How The Tinley Park Protest On Blackout Tuesday Was Different From Others
Of all the cities and neighborhoods in the world, it was Tinley Park that had one of THE FIRST peaceful protestS to honor George Floyd and the Black Lives Matter movement. No incidents of violence or destruction occurred amid heavy police presence.
The featured image of this post above contains some of the photos and videos that I stumbled upon yesterday online, that capture so well the peaceful and noble manner of the protestors. But the best piece of media I found is a drone video taken by a local personal trainer named Dean Jackson.
While I wasn’t able to attend the protest, I followed it on social media and shared all the posts on Facebook, Twitter, and Instagram I saw with updates, photos, and video from the protest to help bring awareness. I was suprised that I was one of the first people to share about the protest. But then again, it is true that Tinley Park is not a major city like Chicago, LA, and New York, so the media does tend to overlook what happens in local neighborhood. But the new way to get the media’s attention is by tagging them on social media and sharing the posts of others. And so I did that, in addition to providing links to apps and resources to directories of black owned businesses for people to support black owned businesses on Blackout Tuesday and beyond that date.
Unfortunately disrespectful behavior was witnessed at the protest from a number of men on the opposite side of the street behind the police yelling obscene and racist things, and catcalling. But the protestors didn’t lash back. These protestors were different I think. They were comprised of mostly younger people, like from my generation (Generation Y (a.k.a Millennials) and younger. But age isn’t a definitive indicator of whether or not someone will be a peaceful protestor. I don’t know the backgrounds of everyone who participated in the protest; I don’t their life experiences; but I do know that they all share one thing that is in all of their hearts and minds. I think Dean Jackson said it best:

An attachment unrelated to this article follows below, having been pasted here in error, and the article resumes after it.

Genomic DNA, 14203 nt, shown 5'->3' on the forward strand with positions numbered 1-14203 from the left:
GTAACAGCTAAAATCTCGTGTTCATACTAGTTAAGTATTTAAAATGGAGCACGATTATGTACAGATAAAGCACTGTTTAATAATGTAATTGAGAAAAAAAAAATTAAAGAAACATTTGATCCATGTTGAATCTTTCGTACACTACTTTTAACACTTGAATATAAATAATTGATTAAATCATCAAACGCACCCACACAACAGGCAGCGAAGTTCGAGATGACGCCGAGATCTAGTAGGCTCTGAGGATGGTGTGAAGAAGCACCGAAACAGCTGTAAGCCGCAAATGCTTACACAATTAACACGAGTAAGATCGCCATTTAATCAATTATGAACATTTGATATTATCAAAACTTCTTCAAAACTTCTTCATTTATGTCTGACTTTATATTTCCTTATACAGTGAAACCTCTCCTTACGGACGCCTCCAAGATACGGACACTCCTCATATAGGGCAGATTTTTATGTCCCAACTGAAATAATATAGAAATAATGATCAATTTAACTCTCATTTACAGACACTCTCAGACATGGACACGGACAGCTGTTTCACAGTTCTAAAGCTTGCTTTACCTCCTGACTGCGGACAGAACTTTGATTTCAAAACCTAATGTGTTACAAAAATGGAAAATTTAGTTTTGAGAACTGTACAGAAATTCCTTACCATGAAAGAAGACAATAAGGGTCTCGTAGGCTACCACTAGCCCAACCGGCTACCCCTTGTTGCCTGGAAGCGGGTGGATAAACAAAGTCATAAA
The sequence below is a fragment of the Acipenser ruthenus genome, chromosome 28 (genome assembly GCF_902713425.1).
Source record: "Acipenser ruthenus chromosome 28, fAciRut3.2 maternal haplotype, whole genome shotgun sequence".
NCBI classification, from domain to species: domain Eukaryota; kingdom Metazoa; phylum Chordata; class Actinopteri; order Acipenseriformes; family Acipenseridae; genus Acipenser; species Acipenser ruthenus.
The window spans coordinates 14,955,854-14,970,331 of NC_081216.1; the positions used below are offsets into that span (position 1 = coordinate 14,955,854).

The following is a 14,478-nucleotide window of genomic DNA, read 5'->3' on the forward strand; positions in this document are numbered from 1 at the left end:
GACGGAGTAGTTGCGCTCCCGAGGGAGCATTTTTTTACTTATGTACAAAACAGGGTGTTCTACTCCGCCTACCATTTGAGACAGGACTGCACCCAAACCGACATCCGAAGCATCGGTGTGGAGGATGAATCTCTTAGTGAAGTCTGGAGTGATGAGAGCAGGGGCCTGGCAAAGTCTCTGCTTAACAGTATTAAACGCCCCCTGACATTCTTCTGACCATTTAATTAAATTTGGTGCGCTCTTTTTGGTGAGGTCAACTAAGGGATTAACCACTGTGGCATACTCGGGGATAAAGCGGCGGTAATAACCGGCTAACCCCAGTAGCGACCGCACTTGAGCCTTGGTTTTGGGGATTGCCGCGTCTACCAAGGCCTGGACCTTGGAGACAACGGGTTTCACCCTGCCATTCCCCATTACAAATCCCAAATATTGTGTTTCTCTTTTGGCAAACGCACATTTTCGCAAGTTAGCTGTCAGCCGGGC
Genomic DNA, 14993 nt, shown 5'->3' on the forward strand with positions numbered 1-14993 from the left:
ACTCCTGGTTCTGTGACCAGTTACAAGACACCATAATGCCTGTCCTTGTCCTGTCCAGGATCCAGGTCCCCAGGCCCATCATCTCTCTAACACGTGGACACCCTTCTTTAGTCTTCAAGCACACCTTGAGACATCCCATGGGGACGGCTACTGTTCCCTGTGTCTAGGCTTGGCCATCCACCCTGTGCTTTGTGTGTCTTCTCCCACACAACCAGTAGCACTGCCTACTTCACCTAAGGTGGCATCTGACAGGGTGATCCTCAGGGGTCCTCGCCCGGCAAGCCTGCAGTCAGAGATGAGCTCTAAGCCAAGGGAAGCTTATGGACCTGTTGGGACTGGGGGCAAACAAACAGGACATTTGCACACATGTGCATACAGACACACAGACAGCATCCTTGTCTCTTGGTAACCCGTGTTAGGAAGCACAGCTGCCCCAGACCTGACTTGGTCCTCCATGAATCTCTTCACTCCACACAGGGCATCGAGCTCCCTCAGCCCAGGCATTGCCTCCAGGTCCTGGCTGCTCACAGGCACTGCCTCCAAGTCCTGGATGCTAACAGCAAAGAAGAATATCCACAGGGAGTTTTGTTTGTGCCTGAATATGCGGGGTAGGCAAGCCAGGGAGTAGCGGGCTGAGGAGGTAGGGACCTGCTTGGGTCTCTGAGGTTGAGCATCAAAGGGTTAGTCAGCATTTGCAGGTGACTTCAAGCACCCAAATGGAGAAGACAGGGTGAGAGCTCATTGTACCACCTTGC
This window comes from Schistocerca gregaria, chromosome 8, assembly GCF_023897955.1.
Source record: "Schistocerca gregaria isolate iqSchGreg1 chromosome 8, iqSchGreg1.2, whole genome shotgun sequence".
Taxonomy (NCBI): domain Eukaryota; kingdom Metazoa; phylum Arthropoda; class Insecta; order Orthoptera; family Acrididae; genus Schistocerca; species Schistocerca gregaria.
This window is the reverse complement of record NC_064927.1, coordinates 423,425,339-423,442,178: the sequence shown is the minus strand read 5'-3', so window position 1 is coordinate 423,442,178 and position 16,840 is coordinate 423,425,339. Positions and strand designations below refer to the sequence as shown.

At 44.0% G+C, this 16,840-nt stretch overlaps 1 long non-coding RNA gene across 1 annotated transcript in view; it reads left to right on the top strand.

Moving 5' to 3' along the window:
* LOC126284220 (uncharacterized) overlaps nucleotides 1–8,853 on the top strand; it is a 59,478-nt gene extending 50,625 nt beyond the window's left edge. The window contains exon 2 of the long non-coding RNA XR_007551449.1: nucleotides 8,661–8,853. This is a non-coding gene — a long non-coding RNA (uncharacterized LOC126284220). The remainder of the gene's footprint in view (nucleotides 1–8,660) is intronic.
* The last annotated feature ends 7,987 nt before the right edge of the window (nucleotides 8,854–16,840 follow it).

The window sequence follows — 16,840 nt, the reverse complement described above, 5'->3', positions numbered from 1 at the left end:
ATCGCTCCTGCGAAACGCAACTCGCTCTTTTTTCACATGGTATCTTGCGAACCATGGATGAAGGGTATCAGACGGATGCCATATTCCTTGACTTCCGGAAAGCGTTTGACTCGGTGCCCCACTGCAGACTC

The protest took place from 4pm until about 5:30pm along Oak Park avenue in downtown Tinley. Around 150 people were in attendance. The protest included mostly chants.
Future Protests In Illinois And Around The World
I learned about a Facebook group called Southwest Suburbs Activists and that is one of the ways people down here in the south Chicago suburbs are learning about future protests. The next march protest down here is slated for tomorrow in New Lenox.
- List of George Floyd Protests In Illinois
No one knows when the protests in response to George Floyd’s murder and the Black Lives Matter movement will end, but if yesterday’s protest in Tinley Park is an indication, we hopefully will no longer see the looting, rioting, violence, and destruction from previous protests. Let us hope Tinley Park’s protest get’s more coverage and in so doing inspires other protests to be as peaceful and even more impactful on the future.